Harington talked about how his life has changed since he began working on "GOT," Jon's motivations and the "huge mistake" Jon makes later this season that will change him forever.
I was listening to the Season 1 commentary and I heard you say that you have a phobia about things being around your neck. Would you care to elaborate on that?
[Laughs] I do. I don’t like constriction around the neck, [laughs] I don’t know why. My brother used to be torture me as a kid and poke at my neck, so I flinch whenever anything comes near.
With all the heavy cloaks you have to wear, is it kind of hard to be acting in this?
No [laughs], you know, I get through it.
Tell me how Jon has changed from Season 1 to Season 2 so far.
I think he grows up. I think he sort of inevitably has to. He realizes he’s going into a whole new territory so he kind of stops, I don’t know, I think he stops moaning as much about wanting to go down South and avenge his father. He realizes there are bigger things at stake in Season 2 than the wars and the politics that happened down South. So he has to grow up. I think that’s the main thing. He matures a bit. I think he matures every season that we’re going to go into like everyone does, but especially with Jon. He realizes he’s got responsibility.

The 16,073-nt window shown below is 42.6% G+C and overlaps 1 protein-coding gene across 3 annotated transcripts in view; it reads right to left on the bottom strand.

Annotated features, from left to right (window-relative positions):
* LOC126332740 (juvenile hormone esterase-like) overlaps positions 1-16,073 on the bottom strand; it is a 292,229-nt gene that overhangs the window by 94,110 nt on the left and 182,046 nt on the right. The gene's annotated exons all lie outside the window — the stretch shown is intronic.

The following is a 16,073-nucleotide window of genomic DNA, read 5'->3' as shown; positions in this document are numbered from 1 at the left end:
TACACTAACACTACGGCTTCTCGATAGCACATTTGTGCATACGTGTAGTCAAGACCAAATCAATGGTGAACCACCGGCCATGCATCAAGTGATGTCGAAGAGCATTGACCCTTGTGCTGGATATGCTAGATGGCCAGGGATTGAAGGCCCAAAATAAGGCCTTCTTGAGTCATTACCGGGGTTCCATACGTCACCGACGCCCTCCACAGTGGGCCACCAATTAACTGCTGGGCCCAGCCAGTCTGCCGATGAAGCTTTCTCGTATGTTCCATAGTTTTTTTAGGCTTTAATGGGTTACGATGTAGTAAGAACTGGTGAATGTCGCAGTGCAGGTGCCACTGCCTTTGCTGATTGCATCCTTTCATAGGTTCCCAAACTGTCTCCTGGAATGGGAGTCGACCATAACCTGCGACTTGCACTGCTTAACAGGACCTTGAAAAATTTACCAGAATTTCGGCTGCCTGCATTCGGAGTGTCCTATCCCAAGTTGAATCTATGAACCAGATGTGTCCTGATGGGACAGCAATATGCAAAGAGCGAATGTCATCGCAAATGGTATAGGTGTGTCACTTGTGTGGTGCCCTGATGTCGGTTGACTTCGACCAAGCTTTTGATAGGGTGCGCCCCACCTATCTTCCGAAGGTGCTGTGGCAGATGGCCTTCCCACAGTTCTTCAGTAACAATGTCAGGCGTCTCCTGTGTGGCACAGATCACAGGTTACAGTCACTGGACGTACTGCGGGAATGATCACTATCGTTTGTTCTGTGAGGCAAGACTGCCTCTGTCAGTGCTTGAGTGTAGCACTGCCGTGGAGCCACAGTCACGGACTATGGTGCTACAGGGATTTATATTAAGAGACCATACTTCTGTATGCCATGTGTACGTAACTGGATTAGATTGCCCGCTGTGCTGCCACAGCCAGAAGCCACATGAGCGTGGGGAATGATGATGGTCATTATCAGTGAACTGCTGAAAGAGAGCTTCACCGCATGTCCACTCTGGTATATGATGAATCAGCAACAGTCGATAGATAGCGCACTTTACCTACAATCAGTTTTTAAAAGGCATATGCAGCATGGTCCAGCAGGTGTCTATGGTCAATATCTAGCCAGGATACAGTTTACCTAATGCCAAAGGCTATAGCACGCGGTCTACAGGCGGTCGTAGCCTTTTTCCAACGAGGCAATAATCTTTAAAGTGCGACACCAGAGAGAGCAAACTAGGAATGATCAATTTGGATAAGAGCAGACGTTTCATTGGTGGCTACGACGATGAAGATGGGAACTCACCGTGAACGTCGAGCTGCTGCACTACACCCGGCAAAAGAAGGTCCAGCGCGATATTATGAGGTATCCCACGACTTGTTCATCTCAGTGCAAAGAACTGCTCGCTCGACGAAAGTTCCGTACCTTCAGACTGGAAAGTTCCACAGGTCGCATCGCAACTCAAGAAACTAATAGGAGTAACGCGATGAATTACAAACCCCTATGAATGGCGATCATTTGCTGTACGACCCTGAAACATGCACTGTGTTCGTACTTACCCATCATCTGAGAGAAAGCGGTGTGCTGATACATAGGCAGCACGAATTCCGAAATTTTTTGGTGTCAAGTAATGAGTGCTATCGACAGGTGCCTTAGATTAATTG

Do you think he’s happy to sort of happy to be beyond the wall and moving into the thick of things with the wildlings?
I don’t know if happy is the right word. [Laughs.] I don’t know if anyone in this show has a very happy situation going on. I think it’s not about sort of proving himself now. It’s not about trying to show the world that he’s a great and good leader. It’s more that he realizes that it’s a practical sort of thing he has to deal with. But yeah, I don’t know if he’s happy here.
What would it be? Eager to fight, I guess, to do what he’s trained to do?
Yeah, I think so. I think the reality of these guys that we meet is that they’ve been trained from Day 1, probably from about the age of five, that the first and foremost is not learning the world, it’s learning how to fight. And so he’s going into a world where he’s going to put his sword skills and swordsmanship to use. But I think he’s eager to do that. I think it’s like those soldiers who go into battle—he’s been trained to kill. I have no idea of the reality of things, but it’s not the same really when he faces the real world, the actual fight sort of, it kind of hits him in the face. But yeah, he gets to go and see real combat.